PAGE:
|Price (€)||% Change quarter-on-quarter||% Change year-on-year|
|National mix adjusted (stock)||€243,000||1.1%||6.6%|
|Dublin mix-adjusted (stock)||€335,000||0.3%||5.0%|
|National mix-adjusted (new instructions)||€268,000||-0.8%||5.9%|
|Dublin mix-adjusted (new instructions)||€375,000||-2.5%||2.5%|
Asking prices fell by 2.5% in Dublin in the third quarter and by a more modest 0.8% nationally, according to the latest residential property price report from MyHome.ie.
According to the report, which is published in association with Davy, the annual rate of inflation for newly listed properties nationally is now 5.9% while it"s just 2.2% in Dublin, the slowest pace of increase in two years.
This means the median asking price for new sales nationally is €268K down €2K from the last quarter while the price in Dublin is €375K, down €9K. Newly listed properties are seen as the most reliable indicator of future price movements.
The author of the report, Conall MacCoille, Chief Economist at Davy, said asking price inflation has slowed as expectations for future growth have been reined in.
The double-digit price inflation we experienced earlier this year was simply not sustainable and the slowdown we predicted earlier this year has now materialised. While the magnitude of the drop this quarter may be surprising, some of the quarterly decline may be seasonal, reflecting typically weaker prices at the end of a busy summer trading season.
Some also may be temporary as it was always likely that house price inflation in Dublin would slow following the tightening of the Central Bank mortgage lending rules. These rules were aimed at preventing buyers reacting to stretched affordability by over borrowing, and they have been successful in this regard. Interestingly the MyHome data indicates that the slowdown is still concentrated in the most expensive property types and locations. For example, the median asking price for one-bedroom apartments was up 11% in the year to Q3 2018 to €200K. In contrast median prices for four-bedroom detached homes were flat on the year at €650K.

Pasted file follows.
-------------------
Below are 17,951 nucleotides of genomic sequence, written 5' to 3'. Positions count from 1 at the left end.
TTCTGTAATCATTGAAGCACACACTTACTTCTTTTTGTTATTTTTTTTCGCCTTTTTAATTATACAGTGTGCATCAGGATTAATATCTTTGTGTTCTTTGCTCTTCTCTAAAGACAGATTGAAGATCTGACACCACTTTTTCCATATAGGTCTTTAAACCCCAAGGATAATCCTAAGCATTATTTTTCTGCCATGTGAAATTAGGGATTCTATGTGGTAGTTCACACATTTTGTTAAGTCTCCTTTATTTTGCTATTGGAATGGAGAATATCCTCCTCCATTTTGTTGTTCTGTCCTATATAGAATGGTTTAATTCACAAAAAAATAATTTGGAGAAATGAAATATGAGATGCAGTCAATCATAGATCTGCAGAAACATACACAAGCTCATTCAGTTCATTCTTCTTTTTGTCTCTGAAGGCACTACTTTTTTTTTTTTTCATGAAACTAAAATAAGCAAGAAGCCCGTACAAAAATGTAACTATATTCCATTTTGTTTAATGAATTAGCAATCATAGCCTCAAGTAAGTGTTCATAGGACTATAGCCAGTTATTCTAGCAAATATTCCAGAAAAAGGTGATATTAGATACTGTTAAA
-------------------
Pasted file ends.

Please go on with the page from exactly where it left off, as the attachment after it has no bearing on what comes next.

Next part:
With jobs and wages growth both exceeding 3%, underlying demand remains exceptionally strong and we expect inflation to equal 8% by December. Brexit of course remains something of a wild card but the key assumption here is that the UK will move to the transition period in March next year, maintaining the status-quo by effectively remaining inside the single market, he said
The report highlighted a pick-up in homebuilding activity. In the 12 months to June 2018 completions equalled 16,300, already well ahead of the 14,446 recorded in 2017. In total planning permissions for 26,750 units have been granted in the 12 months to June.
Angela Keegan, Managing Director of MyHome.ie said the increase in homebuilding was beginning to feed through to improved stock levels, particularly in Dublin.
There were 22,658 residential properties listed for sale on MyHome.ie in September, up 6% on last year. This is the second consecutive quarter in which the stock listed for sale has increased, breaking the downward trend over the past six years. The improvement is even better in Dublin with 5,000 properties listed for sale, up 18% on last year.
We are also seeing an increase in transaction figures. The Property Price Register indicates that 34,706 properties have been sold so far this year and we estimate this represents a 6% growth in transaction volumes, although the register is not yet fully up to date. We believe the total figure of transactions for the year will be close to 60,000, which would be an increase of around 9%.
The average time to sale agreed continues to decline – nationally its 3.5 months, down from 3.8 months previously. In Dublin it"s steady at 2.9. This is consistent with higher transaction levels rather than a result of any slowdown in the housing market
Ms Keegan said.
CHARTERED FINANCIAL ANALYST